Mercenaries And Their Masters: Warfare In Renaissance Italy, by Michael Mallett
As someone with a personal interest in mercenaries , I was glad to be able to review this book for the De Re Militari when my previous book review on the War of the Roses was posted. The history of mercenary warfare in Italy is colored by the perhaps ironic moral disapproval of mercenaries by Machiavelli. One knows that one has an uphill battle for legitimacy when Machiavelli considers one’s activities to be immoral. Throughout history, and this is by no means limited to Italy, mercenaries have gotten a terrible reputation. The Swiss, of course, fought as mercenaries for centuries, largely because arable land and opportunity overseas were limited as citizens of a landlocked republic largely without natural resources. The money to live has to come from somewhere, and if it comes from fighting someone else’s fights, so be it. The soldiers who fought for blue and gray, and the contemporary “civilian contractors” (among whose illustrious company in Iraq was at least one relative of mine) were all in the same line of business as the famed White Company and others who hired out as military experts to fight battles for elite urban republics like Florence and Milan, which were blessed with a great deal of material wealth but not a great deal of egalitarianism or popular support or patriotism.
The title for this book bodes well. After all, in history, it is the mercenary that has gotten the worst of the trade, having sacrificed honor and reputation for a few florins and evanescent fame. Yet what we have here is a clear case of mutually advantageous service. Many mercenaries fought because it was better to make good money as a professional soldier in a world where their skills and their lack of class status made it hard to make anything close to the same living other ways. For those who were skilled at fighting and were too proud and prickly in their own honor to return home to be mere serfs or peasants, it was appealing to make decent money and live a good life, if a dangerous one, fighting in an area where there were continual wars over towns and villages and over different sides in arcane internecine political struggles. Can a man be blamed for taking up someone else’s offer to be a swordsman or pikesman for hire because his skills are in demand because of the problems of others, and is it just for his “master” to be free to sanctimoniously condemn mercenaries while simultaneously employing them to their best effect, for the preservation of rule by himself and his haughty house over some Italian city-state?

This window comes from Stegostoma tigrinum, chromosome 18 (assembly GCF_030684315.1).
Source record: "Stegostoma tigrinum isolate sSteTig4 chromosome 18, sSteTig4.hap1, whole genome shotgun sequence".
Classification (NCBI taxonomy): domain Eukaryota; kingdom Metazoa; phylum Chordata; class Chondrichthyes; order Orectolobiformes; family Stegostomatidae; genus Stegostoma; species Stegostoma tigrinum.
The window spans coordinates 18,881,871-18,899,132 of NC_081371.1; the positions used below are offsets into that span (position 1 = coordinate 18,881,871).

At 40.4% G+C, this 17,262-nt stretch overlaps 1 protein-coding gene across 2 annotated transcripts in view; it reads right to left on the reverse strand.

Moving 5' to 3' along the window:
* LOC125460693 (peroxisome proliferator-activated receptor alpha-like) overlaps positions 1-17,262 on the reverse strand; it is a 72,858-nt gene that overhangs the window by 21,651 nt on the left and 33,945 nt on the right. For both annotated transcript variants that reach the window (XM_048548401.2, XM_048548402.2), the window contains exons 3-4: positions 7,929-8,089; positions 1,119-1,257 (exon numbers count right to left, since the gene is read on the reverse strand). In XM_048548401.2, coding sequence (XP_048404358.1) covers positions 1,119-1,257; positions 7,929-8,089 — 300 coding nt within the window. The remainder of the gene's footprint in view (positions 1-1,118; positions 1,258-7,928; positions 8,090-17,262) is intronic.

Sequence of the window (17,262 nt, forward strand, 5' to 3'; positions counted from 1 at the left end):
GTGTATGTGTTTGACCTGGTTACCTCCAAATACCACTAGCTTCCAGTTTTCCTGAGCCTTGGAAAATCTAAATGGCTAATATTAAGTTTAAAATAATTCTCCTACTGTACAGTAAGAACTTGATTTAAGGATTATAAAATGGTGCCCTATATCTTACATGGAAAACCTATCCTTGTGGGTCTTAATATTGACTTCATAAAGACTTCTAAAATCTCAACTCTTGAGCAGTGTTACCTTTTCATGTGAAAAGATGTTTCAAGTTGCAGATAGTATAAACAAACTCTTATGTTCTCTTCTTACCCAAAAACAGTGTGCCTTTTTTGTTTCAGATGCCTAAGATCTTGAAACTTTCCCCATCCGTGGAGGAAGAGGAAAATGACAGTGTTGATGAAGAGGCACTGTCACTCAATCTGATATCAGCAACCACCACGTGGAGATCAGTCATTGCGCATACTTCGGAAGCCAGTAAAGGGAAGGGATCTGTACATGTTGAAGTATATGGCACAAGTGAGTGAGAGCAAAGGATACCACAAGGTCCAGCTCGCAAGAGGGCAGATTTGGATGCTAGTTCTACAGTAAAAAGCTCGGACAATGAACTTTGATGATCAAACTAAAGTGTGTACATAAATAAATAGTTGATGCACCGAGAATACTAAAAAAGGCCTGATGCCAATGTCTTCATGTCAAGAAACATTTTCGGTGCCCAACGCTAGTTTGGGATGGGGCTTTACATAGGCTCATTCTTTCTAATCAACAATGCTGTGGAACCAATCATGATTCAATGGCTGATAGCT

It is my hope that this book, which does not look overwhelmingly long at about 250 pages of core text, addresses these concerns thoughtfully. There is much that deserves a fair hearing, the social context of mercenaries (their national and class origin, for example), the reasons why Italian city-states preferred mercenaries to civilian town levies, the reason why mercenaries were the ones who got the bad reputation rather than the much more wealthy and powerful interests that hired them, and what influences mercenaries have had on contemporary combat. As is often the case in life, those who are merely the obvious symptoms of larger social breakdowns often suffer blame rather than being seen as the canaries in a coal mine that hint at much greater malaise within a society than their own presence and conduct alone. That is a lot to ask for in a book, but let us hope that this book fulfills on a large part of those expectations.
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